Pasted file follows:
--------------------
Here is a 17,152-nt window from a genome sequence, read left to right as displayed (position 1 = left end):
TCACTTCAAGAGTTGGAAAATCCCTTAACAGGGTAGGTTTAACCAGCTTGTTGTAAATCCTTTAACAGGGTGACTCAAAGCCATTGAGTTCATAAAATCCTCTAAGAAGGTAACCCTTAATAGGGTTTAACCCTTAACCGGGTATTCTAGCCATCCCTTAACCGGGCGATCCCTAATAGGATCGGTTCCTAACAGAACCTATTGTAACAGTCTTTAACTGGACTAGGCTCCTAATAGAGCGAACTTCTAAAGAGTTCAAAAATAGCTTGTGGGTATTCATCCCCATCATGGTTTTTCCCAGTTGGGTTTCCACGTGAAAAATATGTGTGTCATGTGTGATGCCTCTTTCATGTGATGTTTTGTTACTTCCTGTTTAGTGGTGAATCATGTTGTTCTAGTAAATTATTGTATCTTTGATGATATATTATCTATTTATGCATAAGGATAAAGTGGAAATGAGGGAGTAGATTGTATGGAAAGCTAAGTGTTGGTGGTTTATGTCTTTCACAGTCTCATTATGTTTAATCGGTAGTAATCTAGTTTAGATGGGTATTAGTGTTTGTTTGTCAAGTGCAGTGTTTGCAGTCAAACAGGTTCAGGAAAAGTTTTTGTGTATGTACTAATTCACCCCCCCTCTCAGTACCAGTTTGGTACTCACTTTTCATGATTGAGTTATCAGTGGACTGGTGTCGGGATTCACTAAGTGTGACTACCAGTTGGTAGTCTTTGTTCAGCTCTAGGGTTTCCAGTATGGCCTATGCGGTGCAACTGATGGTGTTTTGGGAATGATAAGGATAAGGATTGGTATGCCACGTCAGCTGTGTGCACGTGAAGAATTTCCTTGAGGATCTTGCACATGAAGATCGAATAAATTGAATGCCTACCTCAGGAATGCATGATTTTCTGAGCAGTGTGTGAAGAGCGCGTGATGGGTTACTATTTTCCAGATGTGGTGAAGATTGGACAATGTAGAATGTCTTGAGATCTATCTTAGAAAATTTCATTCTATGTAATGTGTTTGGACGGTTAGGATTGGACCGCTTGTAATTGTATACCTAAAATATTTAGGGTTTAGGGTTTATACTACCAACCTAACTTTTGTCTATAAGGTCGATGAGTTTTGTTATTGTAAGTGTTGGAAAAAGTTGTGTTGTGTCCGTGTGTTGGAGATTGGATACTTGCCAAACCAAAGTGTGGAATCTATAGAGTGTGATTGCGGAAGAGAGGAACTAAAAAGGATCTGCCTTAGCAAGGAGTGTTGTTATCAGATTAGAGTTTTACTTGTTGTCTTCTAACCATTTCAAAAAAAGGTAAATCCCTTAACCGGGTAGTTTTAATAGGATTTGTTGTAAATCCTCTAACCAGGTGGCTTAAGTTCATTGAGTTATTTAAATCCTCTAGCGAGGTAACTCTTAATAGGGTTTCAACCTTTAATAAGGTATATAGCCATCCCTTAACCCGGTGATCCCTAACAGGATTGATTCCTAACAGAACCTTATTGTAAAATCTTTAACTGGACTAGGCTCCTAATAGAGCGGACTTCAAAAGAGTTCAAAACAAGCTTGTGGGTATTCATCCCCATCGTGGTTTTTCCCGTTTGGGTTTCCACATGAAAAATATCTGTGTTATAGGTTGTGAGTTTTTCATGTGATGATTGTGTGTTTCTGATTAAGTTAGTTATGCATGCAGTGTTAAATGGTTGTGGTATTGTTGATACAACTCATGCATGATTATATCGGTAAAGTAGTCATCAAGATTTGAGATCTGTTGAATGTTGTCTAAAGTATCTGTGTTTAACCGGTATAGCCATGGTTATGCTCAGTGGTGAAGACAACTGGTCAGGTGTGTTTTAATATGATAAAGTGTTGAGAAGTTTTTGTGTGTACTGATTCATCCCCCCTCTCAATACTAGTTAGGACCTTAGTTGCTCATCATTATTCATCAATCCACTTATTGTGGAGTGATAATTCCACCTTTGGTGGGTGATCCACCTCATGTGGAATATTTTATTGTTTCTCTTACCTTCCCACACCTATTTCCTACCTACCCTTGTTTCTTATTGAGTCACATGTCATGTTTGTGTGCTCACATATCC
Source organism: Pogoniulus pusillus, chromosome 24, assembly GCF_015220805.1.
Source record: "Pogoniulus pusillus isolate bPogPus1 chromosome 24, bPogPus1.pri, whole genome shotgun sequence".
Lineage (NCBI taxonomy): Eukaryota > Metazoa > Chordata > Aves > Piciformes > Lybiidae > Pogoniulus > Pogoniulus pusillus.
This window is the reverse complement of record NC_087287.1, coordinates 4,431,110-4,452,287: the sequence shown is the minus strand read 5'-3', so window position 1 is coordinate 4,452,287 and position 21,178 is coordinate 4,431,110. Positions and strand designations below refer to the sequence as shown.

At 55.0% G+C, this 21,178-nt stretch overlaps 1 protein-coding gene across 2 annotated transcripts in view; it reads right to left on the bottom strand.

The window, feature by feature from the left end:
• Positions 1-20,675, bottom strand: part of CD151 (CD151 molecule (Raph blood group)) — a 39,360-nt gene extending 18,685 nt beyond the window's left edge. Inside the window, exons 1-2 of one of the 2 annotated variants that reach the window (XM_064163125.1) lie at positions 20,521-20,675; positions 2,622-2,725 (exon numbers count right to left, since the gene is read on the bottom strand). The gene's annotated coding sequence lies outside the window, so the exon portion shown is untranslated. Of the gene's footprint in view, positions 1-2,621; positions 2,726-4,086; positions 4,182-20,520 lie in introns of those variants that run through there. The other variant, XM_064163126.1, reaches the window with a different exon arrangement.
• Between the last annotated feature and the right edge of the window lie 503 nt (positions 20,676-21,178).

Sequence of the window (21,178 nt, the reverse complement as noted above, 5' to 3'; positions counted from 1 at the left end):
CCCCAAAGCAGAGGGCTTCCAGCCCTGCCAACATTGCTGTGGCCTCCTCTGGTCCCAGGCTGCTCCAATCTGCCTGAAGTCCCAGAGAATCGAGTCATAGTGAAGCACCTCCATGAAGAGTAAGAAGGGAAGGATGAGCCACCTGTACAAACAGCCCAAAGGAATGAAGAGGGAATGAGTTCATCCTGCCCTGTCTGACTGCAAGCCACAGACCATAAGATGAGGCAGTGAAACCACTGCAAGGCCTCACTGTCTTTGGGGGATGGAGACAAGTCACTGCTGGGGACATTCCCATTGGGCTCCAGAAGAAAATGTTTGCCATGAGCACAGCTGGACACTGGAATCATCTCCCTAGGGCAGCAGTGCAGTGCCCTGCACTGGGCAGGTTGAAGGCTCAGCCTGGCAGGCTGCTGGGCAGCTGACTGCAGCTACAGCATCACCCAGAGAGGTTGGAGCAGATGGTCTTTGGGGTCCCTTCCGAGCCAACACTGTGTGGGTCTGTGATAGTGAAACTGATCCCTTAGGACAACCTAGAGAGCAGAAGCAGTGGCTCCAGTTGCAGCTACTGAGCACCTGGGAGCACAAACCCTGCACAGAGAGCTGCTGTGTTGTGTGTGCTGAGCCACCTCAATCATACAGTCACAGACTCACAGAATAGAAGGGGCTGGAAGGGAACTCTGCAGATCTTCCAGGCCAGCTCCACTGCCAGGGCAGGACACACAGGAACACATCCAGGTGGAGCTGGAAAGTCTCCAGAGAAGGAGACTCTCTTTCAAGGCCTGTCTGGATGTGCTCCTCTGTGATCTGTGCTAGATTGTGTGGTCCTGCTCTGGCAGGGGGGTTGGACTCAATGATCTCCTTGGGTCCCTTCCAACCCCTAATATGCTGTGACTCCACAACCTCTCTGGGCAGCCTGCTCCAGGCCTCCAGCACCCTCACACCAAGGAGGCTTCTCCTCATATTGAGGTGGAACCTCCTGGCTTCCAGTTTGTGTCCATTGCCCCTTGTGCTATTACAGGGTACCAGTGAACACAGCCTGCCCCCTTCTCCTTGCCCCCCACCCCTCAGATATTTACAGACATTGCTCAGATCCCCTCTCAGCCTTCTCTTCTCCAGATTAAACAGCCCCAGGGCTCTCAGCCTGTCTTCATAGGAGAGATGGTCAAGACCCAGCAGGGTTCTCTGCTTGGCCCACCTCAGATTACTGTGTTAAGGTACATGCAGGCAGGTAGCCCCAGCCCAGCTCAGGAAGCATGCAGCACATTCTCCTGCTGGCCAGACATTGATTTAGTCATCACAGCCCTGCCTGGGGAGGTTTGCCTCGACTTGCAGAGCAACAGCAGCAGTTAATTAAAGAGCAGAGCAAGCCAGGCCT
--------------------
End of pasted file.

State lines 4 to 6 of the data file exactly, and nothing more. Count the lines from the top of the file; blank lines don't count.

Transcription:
Source record: "Pogoniulus pusillus isolate bPogPus1 chromosome 24, bPogPus1.pri, whole genome shotgun sequence".
Lineage (NCBI taxonomy): Eukaryota > Metazoa > Chordata > Aves > Piciformes > Lybiidae > Pogoniulus > Pogoniulus pusillus.
This window is the reverse complement of record NC_087287.1, coordinates 4,431,110-4,452,287: the sequence shown is the minus strand read 5'-3', so window position 1 is coordinate 4,452,287 and position 21,178 is coordinate 4,431,110. Positions and strand designations below refer to the sequence as shown.